Date of Award


Document Type


Degree Name

Bachelor of Arts



First Advisor

Karen P. Kochel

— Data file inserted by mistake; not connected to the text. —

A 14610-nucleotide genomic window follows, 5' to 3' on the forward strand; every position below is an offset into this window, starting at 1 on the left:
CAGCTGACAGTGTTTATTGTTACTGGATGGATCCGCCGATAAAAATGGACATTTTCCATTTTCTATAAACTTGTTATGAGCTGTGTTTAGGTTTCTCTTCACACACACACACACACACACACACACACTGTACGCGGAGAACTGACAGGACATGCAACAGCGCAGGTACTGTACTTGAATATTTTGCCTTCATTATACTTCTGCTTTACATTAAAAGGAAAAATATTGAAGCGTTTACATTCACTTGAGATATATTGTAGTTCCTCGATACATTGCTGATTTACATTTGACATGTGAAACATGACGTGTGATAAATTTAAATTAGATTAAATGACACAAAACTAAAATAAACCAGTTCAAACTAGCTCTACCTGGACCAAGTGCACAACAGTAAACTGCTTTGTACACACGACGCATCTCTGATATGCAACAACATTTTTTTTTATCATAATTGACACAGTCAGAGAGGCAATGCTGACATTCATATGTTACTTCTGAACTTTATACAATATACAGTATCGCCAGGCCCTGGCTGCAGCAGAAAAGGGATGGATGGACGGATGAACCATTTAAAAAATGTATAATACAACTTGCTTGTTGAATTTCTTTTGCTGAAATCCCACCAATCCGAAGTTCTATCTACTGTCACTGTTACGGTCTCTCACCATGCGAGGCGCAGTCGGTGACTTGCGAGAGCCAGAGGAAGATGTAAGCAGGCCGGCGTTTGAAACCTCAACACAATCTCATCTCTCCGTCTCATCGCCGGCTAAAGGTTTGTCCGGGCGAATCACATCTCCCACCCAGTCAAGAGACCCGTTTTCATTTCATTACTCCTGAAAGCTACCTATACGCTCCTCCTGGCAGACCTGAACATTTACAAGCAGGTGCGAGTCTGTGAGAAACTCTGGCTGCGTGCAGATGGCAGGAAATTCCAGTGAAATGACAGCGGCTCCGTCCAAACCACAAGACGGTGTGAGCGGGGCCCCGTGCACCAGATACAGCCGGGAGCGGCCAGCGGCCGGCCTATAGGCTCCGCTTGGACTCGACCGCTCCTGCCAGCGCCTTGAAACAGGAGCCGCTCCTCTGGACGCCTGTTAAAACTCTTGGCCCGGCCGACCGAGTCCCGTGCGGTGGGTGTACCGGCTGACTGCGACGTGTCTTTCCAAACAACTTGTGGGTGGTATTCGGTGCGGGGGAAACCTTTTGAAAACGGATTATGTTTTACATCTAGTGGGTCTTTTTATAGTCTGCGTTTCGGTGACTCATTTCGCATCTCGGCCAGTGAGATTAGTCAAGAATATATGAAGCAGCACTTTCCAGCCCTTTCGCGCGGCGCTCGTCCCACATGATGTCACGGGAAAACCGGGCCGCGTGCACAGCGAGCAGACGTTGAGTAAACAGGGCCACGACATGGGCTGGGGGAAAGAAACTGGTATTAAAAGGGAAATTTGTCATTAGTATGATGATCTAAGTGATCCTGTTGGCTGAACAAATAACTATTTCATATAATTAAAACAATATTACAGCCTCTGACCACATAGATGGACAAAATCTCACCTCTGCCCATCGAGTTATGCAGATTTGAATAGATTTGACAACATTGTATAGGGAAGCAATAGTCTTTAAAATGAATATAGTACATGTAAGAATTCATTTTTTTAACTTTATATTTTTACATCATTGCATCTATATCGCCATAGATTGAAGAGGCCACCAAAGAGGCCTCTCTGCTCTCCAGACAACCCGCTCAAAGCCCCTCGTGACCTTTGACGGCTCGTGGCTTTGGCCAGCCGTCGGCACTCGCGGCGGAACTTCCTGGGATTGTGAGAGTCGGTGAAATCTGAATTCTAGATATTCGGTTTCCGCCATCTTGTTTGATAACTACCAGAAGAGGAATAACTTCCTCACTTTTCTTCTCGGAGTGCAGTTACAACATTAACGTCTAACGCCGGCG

The goal of the present study was to explore psychological adjustment during the COVID-19 pandemic in undergraduate college students. Since March 2020, undergraduates have endured extended lockdowns, quarantines, and social distancing efforts that may affect mental health, especially for historically marginalized groups such as women and people of color. Furthermore, research on coping styles suggests that those who cope with a stressor such as a pandemic in healthy, adaptive ways may be protected against psychological difficulty. In February/March 2021 (Time 1) and again in April/May 2021 (Time 2), college students (N = 277) from two residential liberal arts institutions were measured on their psychological adjustment throughout the pandemic. Participants completed measures on depression, coping styles, and perceived barriers to mental health treatment. Results showed that female students outscored male students, and students of color outscored white students on depression. Results also showed that barriers to mental health treatment at Time 1 were significantly associated with higher depression at Time 2; however, neither “acceptance” nor “denial” coping styles served as protective factors among students who perceived barriers. This study highlights the necessity for expanding the accessibility of mental health services due to the COVID-19 pandemic, particularly for students with historically marginalized identities and who perceive barriers to accessing care.